On Tuesday, the third and fourth place teams in each play-ins group faced off against each other for a chance to remain in the tournament. LGD Gaming, from China, faced off against Rainbow7 from Latin America. In the other group, the MAD Lions from Europe faced off with Turkey’s Papara SuperMassive.
The first series was sadly not close. Rainbow7 looked unimpressive in its games against LGD. It reverted back to the Rainbow7 of the first few days of play-ins, while LGD showed that it had a pulse for the first time at Worlds in a clean 3-0 victory that catapulted it into a game against Legacy Esports of Oceania on Wednesday.
The other best-of-five was much closer. MAD Lions were the favorites going into the group, but Papara SuperMassive looked better throughout the stage and were in many ways the favorites heading into the series.
It was a much closer series than the first; Papara SuperMassive was strong out of the gate, but MAD showed good play too, managing to take two games largely on the back of midlaner Humanoid, who continued to be the best-performing player on MAD.
On the other side of the rift, Armut and KaKAO were putting on a show. Armut continued to be quite possibly the best top laner in group A, while KaKAO had some great smites and played a fantastic Lillia, showing why the champ has a high ban rate even while she’s struggled to find success. Creative picks, like pulling out a rare Malphite for Armut, helped the Turkish region win their first best-of-five against a major region team in the history of the World Championship.
The last time an LCL team found success was Albus Nox Luna, the most successful Wildcard team in history. Now, the Unicorns of Love is once again standing on the precipice of groups, and this time Europe isn’t standing in its path.
As good as Papara SuperMassive looked against the MAD Lions, that was also a team that had struggled through the play-ins so far. The Unicorns have had no such struggles and will be a much more difficult opponent for the Turkish team. It is exciting that, whichever team wins, we will have a solidly performing wildcard team in the group stage this year.
Legacy has perhaps the harder fight. Despite playing very well in it group, it now has to face LGD Gaming in a best-of-five series, something Chinese teams tend to be very good at. While LGD has struggled throughout the tournament, it was very solid on Tuesday compared to its prior performances and if they show up again on Wednesday, Legacy is going to have to be incredible.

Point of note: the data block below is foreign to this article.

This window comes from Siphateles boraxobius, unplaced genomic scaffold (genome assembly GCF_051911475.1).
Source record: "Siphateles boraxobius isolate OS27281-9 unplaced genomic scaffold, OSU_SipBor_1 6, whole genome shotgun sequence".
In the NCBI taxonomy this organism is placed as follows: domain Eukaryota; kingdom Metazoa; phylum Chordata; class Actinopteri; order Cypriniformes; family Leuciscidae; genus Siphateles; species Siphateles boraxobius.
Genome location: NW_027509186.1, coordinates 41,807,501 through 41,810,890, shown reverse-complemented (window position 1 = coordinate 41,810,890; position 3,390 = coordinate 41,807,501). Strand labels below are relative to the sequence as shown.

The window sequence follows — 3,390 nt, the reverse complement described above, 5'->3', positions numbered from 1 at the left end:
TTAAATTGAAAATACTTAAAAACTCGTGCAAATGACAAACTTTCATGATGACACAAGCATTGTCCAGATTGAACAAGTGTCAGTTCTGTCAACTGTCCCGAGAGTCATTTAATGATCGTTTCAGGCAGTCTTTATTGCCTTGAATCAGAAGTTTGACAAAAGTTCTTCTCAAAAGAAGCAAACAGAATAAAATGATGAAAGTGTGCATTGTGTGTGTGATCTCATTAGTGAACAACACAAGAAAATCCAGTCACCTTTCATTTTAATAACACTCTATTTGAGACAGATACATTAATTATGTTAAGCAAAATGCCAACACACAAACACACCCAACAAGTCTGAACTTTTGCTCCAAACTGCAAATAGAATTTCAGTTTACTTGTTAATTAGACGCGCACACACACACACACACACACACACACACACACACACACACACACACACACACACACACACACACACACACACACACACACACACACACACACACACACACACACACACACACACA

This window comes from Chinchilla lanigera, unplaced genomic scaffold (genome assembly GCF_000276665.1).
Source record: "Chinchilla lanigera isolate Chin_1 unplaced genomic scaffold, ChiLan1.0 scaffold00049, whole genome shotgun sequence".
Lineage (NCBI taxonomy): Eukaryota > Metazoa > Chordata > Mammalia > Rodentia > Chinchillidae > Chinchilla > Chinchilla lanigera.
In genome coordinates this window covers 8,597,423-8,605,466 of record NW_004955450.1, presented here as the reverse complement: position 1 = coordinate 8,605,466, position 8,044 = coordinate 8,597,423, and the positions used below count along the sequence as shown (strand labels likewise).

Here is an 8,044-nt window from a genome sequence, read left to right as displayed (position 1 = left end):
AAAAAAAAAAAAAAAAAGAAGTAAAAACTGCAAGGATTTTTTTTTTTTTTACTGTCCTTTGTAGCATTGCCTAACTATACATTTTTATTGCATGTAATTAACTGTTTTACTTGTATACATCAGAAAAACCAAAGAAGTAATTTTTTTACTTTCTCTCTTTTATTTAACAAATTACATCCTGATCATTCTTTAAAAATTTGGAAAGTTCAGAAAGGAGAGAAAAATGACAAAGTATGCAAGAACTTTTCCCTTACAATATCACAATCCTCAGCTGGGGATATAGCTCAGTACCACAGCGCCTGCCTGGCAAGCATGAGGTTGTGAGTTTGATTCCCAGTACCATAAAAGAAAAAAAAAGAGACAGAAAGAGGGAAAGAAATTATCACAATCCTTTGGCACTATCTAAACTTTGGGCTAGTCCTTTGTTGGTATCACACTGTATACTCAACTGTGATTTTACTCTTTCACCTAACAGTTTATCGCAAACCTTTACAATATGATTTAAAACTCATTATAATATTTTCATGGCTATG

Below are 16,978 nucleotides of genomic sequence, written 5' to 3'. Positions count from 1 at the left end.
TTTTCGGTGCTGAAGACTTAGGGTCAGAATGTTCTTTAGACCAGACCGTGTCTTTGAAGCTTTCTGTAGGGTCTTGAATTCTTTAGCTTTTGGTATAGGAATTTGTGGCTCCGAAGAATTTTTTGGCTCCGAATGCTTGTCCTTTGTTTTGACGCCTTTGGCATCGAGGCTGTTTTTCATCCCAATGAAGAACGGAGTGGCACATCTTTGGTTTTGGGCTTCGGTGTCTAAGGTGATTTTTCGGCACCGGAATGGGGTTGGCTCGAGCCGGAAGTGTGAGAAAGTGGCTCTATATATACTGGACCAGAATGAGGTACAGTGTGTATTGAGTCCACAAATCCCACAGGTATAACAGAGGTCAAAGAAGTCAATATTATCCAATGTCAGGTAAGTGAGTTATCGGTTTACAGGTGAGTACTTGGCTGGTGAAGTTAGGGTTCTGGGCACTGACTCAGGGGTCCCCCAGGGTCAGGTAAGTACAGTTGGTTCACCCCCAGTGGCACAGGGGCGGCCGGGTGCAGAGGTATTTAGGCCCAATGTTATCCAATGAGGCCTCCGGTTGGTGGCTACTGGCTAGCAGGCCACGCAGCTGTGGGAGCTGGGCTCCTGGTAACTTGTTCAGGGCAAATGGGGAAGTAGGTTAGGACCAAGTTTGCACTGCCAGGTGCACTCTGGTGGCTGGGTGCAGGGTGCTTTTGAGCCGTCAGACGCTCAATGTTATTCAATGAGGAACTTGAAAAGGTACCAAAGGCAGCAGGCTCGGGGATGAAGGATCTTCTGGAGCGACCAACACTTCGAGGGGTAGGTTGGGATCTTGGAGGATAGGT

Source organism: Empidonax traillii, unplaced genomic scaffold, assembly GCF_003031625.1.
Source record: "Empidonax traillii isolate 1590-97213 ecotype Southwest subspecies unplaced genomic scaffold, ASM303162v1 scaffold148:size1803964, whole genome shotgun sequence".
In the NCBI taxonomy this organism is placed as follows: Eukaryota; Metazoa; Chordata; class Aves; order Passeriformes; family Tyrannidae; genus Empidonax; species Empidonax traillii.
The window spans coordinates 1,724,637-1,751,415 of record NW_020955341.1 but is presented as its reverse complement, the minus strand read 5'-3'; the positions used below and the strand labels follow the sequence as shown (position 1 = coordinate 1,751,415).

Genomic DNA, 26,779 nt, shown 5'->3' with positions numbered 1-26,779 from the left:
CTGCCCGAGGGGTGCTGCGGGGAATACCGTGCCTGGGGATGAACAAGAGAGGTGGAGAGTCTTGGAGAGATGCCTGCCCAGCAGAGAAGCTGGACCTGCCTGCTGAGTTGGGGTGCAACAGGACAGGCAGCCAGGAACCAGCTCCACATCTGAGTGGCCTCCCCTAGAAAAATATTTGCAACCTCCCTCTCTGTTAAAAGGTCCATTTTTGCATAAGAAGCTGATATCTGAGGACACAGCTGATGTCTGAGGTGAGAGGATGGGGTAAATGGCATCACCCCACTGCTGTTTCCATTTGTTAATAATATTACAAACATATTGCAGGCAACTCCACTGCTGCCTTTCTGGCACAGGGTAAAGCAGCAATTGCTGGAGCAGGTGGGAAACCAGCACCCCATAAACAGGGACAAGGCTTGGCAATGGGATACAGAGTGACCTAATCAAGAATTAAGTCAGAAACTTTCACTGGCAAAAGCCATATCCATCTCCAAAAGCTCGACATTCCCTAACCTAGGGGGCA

Here is the thing; for the first time in a long time, it legitimately feels like it can. In any other year, the idea that an Oceanic team would have any chance in a best-of-five against a Chinese one would be laughable. Even now, it feels difficult to imagine that Legacy can pull out any success. But it was just as unbelievable to think that a Turkish team would win a best-of-five against a European one and early Tuesday morning, it did.
Don’t get me wrong; Legacy is still the massive underdog heading into its series. A Chinese team losing in this fashion, going out before Groups even begins, would be a huge blow to the region that is meant to be the best in the world and Legacy making it, becoming the first Oceanic team to qualify on the backs of a victory over a Chinese team, would be one of the biggest underdog runs in Worlds history.
On the other side, no matter if UOL or Papara SuperMassive win, it will be a shining moment for their region. Both regions have struggled in recent history at Worlds and so to qualify for groups, especially after how chaotic this year has been for everyone, is a huge accomplishment.
It’d be vindication for the Unicorns, who were so close to breaking the losing streak in 2019 but who couldn’t. SuperMassive already did the hard part for them; they beat the European team that the Unicorns couldn’t last year. Now, the Unicorns once again have one more hurdle, and SuperMassive has one more step to take before they pull off an incredibly improbable run over two solid teams.
The stage is set, the teams are ready, and now all that remains is two more best-of-fives to determine who will go into the history books and who will be forgotten in the sea of wildcard teams who weren’t quite good enough.